It is rather difficult for a foreigner to judge the artistic merit of her style. I shall therefore quote one of the most famous Italian critics on this matter. “Her style,” he writes, “is that of the great masters of the narrative; it has the charateristic marks of all great novelists. No one in Italy today writes novels which have the vigour of style, the power of craftsmanship, the structure, of the social relevance which I found in some, even the latest, works of Grazia Deledda such as La Madre (1920) [The Mother] and Il Segreto dell’uomo solitario (1921) [The Secret of the Solitary Man].” One might note only that her composition does not have the strong consistency which might be desired; unexpected passages often give the impression of hasty transitions. But this defect is more than generously compensated for by her many virtues. As a painter of nature she has few equals in European literature. She does not uselessly waste her vivid colours; but even then, the nature which she describes has the simple, broad lines of ancient landscapes, as it has their chaste purity and majesty. It is a marvellously lively nature in perfect harmony with the psychological life of her characters. Like a truly great artist, she succeeds in incorporating her representation of people’s sentiments and customs into her descriptions of nature. Indeed, one need only recall the classic description of the pilgrim’s sojourn on Mount Lula in Elias Portolú. They depart on a May morning. Family after family ascends toward the ancient votive church, some on horseback, some in old wagons. They carry along enough provisions to last a week. The wealthier families lodge in the great shelter standing next to the church. These families are descended from the church’s founders, and each has a spike in the wall and a hearth to indicate the area which belongs to it. No one else can set foot in this area. Each evening the families gather in their respective areas for as long as the feast lasts. They cook their food over the fireplace and tell legends, play music, and sing during the long summer night. In the novel La via del male, Grazia Deledda describes equally vividly the strange Sardinian marriage and funeral customs. When a funeral is to take place, all of the doors are shut, all of the shutters are closed, every fire is put out, no one is permitted to prepare food, and hired mourners wail their improvised dirges. The descriptions of such primitive customs are so lifelike and so simple and natural that we are almost moved to call them Homeric. In Grazia Deledda’s novels more than in most other novels, man and nature from a single unity. One might almost say that the men are plants which germinate in the Sardinian soil itself. The majority of the are simple peasants with primitive sensibilities and modes of thought, but with something in them of the grandeur of the Sardinian natural setting. Some of them almost attain the stature of the monumental figures of the Old Testament. And no matter how different they may seem from the men we know, they give us the impression of being incontestably real, of belonging to real life. They in no way resemble theatrical puppets. Grazia Deledda is a master of the art of fusing realism with idealism.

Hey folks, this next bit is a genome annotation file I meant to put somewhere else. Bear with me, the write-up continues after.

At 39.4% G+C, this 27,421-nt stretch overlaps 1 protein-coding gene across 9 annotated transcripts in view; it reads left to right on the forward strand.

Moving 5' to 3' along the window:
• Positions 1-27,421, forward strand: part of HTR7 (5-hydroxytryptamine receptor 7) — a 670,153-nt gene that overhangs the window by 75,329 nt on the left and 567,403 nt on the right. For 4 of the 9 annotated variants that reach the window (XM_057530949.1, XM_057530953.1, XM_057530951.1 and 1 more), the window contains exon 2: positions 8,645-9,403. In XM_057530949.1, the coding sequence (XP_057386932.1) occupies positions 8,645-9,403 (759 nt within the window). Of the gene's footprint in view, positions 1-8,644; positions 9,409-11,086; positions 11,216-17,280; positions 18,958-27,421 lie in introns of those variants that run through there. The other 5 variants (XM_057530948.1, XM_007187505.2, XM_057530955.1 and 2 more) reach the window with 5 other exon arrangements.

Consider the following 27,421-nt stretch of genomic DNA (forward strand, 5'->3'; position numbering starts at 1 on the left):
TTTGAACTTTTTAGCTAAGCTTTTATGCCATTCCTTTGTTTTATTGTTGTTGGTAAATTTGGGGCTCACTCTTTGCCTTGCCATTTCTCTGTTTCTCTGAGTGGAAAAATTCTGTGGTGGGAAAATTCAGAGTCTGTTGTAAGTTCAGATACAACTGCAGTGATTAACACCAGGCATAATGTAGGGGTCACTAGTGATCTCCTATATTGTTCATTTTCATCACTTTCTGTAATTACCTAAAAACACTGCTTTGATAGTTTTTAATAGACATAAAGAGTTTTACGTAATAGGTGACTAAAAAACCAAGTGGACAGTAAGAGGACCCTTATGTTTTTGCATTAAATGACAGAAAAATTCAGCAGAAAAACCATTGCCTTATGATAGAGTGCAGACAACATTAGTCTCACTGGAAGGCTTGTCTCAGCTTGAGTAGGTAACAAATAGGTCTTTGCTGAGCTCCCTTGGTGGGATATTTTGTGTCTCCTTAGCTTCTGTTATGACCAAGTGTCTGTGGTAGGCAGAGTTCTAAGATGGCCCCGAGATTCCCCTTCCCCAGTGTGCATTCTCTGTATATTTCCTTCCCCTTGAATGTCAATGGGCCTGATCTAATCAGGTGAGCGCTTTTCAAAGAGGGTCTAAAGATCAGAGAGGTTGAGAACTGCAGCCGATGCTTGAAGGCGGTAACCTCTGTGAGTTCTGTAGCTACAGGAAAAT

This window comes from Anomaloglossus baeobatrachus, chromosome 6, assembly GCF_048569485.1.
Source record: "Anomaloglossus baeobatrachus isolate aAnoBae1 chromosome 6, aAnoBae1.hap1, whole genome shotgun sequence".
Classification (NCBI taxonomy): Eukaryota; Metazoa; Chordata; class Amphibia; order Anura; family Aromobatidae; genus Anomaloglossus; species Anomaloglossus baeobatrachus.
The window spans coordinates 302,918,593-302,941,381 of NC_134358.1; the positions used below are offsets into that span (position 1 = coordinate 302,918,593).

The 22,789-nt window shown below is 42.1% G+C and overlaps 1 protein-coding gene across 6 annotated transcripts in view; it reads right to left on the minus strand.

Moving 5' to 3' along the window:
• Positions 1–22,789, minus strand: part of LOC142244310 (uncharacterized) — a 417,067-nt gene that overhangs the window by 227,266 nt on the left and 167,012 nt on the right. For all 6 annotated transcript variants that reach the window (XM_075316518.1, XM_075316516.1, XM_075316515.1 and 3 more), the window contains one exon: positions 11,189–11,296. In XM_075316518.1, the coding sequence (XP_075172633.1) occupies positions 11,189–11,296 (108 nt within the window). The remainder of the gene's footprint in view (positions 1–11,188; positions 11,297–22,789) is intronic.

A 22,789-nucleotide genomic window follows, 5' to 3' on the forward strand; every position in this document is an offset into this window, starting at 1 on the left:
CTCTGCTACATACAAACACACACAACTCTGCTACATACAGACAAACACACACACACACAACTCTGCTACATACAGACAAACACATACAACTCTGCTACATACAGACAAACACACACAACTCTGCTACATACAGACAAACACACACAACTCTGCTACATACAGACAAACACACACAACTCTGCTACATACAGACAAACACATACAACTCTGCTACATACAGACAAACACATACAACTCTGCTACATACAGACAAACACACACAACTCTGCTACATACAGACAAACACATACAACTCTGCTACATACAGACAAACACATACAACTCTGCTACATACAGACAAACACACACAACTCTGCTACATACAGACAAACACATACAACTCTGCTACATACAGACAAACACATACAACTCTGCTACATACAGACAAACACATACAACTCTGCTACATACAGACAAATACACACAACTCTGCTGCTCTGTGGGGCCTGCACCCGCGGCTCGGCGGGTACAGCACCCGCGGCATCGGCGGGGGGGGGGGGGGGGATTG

She does not belong to that band of writers who work on a thesis and discuss problems. She has always kept herself far removed from the battles of the day. When Ellen Key once tried to interest her in such discussions, she answered, “I belong to the past.” Perhaps this confession of attitude is not completely just. Certainly Grazia Deledda feels tied by strong bonds to the past, to the history of her people. But she also knows how to live in and respond to her own times. Although she lacks interest in theories, she has a great deal of interest in every aspect of human life. She writes in a letter, “Our great anguish is life’s slow death. This is why we must try to slow life down, to intensify it, thus giving it the richest possible meaning. One must try to live above one’s life, as a cloud above the sea.” Precisely because life seems so rich and admirable to her, she has never taken sides in the political, social, or literary controversies of the day. She has loved man more than theories and has lived her own quiet life far from the world’s uproar.”Destiny,” she writes in another letter,”caused me to be born in the heart of lonely Sardinia. But even if I had been born in Rome or Stockholm, I should not have been different. I should have always been what I am—a soul which becomes impassioned about life’s problems and which lucidly perceives men as they are, while still believing that they could be better and that no one else but themselves prevents them from achieving God’s reign on earth. Everything is hatred, blood, and pain; but, perhaps, everything will be conquered one day by means of love and good will.”